Race 7: $5,000 claiming, three-year-olds and up, N2L, one mile and seventy yards over the dirt
Selections: No Barneys (2), Buzzy (5), Soldier’s Home (1)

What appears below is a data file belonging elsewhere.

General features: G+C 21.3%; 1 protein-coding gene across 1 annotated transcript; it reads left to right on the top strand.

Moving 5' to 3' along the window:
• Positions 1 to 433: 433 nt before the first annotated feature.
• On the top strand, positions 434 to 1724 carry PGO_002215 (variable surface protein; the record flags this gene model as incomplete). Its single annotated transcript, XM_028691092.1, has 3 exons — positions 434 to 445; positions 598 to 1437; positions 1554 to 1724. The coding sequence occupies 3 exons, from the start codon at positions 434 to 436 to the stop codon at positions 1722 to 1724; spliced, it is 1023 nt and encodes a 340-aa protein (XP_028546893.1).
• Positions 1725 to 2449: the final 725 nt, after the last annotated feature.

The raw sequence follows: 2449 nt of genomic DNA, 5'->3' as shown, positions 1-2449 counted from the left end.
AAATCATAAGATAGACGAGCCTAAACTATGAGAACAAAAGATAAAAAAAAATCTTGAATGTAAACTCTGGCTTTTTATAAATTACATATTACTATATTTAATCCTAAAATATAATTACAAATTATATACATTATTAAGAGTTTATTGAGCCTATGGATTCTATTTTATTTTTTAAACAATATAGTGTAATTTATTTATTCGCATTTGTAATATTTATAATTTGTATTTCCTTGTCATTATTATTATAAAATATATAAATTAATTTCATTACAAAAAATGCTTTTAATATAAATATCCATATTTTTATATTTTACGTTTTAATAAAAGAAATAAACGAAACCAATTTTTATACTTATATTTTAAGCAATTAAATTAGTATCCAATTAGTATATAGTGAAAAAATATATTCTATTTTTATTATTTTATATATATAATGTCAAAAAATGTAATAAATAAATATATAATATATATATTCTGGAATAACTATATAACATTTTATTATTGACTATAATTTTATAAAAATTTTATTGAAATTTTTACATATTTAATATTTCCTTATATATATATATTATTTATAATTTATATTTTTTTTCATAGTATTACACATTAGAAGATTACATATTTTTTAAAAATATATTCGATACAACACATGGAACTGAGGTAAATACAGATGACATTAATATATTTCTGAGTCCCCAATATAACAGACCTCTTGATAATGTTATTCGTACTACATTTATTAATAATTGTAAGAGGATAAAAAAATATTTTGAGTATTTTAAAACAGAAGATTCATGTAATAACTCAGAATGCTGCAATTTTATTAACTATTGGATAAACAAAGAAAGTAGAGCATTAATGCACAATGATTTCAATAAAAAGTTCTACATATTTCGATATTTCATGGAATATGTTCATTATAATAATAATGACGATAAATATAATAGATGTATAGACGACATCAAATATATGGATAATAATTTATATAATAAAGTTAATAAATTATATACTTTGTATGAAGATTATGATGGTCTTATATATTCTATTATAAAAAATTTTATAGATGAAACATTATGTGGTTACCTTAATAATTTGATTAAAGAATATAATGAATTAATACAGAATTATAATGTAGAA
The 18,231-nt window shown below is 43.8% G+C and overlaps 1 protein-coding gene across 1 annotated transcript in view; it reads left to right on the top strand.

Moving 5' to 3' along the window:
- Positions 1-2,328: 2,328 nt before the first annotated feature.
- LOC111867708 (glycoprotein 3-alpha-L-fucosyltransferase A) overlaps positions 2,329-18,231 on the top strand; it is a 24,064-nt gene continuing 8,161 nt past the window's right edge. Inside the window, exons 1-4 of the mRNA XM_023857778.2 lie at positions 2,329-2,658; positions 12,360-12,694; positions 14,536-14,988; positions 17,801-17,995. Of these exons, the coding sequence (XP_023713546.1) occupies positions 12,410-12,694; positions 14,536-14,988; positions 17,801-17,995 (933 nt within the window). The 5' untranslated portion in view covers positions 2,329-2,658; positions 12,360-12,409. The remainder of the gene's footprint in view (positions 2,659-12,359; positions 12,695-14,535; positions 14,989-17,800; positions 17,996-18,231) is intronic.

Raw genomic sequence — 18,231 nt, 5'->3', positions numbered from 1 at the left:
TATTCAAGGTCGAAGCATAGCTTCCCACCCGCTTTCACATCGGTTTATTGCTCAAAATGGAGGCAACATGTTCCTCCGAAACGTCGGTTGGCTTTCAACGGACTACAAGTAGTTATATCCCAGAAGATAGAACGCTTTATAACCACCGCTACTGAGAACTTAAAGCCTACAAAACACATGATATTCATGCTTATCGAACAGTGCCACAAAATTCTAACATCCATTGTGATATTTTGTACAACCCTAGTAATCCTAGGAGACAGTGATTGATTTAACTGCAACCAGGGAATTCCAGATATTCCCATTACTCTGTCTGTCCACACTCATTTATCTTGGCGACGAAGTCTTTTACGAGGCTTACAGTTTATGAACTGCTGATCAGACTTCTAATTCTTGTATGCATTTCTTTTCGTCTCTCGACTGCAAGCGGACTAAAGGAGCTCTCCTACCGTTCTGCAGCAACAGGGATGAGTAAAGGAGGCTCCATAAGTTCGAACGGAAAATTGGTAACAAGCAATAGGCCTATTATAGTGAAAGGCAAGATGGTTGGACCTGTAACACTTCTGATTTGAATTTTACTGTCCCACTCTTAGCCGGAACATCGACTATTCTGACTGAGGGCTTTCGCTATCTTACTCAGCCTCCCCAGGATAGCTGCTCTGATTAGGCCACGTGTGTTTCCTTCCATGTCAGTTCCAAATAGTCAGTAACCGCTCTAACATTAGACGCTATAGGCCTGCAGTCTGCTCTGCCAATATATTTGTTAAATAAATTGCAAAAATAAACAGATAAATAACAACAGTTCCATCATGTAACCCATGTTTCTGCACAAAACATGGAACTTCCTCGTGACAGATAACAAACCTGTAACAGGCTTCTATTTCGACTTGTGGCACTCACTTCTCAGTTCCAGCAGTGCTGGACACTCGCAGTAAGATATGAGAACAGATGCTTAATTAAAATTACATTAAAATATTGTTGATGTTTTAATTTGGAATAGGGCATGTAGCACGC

No Barneys has acquitted himself well in dirt sprints his last two times out, but stretches out to a route here. He has only done a dirt route once: a blowout maiden win at a flat mile over the Santa Anita dirt back in June. His one attempt at longer than a mile was a complete flop: but, so was his other polytrack start, and those were so anomalous that it can be chalked up to No Barneys hating poly. As this horse is out of a Dynaformer mare, it seems likely those sprints were trainer Clay Brinson’s way of getting him accustomed here before stretching out. Brinson wins at 18% third off the lay, suggesting this may be the type of race to which he was pointed all along. Buzzy may look physically like a tank of a sprinter — but his only win to date was going a mile and a sixteenth over polytrack. Last out he was a well-beaten fifth in a dirt sprint, his first dirt attempt. It was better than it looks on paper, though: he was still only four lengths out of second, and getting into stride late. It wasn’t enough to suggest he does not like the dirt, and the combination of a class drop (from $10,000 N2L last out) and the stretch-out should be good. He also gets a positive jockey change: last out Tim Thornton had the call, but all of Buzzy’s best races have come with Emmanuel Esquivel aboard. Esquivel returns today. Soldier’s Home drew the rail, and has the early speed to outgun both No Barneys and Lamask City. In fact, no one in the field has a best early pace that holds a candle to Soldier’s Home’s average early pace. He should be lone speed. He did win at this distance over the polytrack over the summer, and he did show a decent (and surprisingly game) third-place effort over the dirt two starts back.